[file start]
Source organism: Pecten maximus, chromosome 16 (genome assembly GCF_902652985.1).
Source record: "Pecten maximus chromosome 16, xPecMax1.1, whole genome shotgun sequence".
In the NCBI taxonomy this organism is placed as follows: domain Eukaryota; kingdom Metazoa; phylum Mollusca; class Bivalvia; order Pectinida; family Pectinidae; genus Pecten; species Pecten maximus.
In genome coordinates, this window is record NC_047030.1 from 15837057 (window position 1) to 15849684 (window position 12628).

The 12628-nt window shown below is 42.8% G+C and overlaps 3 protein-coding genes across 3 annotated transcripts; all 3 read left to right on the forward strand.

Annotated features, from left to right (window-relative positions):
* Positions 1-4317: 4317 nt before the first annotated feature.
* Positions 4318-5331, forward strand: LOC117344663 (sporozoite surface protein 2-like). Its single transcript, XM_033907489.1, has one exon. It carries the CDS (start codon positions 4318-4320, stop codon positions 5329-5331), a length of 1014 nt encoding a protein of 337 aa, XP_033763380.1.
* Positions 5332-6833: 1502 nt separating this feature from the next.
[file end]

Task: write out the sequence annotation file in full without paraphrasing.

Source organism: Pecten maximus, chromosome 16 (genome assembly GCF_902652985.1).
Source record: "Pecten maximus chromosome 16, xPecMax1.1, whole genome shotgun sequence".
In the NCBI taxonomy this organism is placed as follows: domain Eukaryota; kingdom Metazoa; phylum Mollusca; class Bivalvia; order Pectinida; family Pectinidae; genus Pecten; species Pecten maximus.
In genome coordinates, this window is record NC_047030.1 from 15837057 (window position 1) to 15849684 (window position 12628).

The 12628-nt window shown below is 42.8% G+C and overlaps 3 protein-coding genes across 3 annotated transcripts; all 3 read left to right on the forward strand.

Annotated features, from left to right (window-relative positions):
* Positions 1-4317: 4317 nt before the first annotated feature.
* Positions 4318-5331, forward strand: LOC117344663 (sporozoite surface protein 2-like). Its single transcript, XM_033907489.1, has one exon. It carries the CDS (start codon positions 4318-4320, stop codon positions 5329-5331), a length of 1014 nt encoding a protein of 337 aa, XP_033763380.1.
* Positions 5332-6833: 1502 nt separating this feature from the next.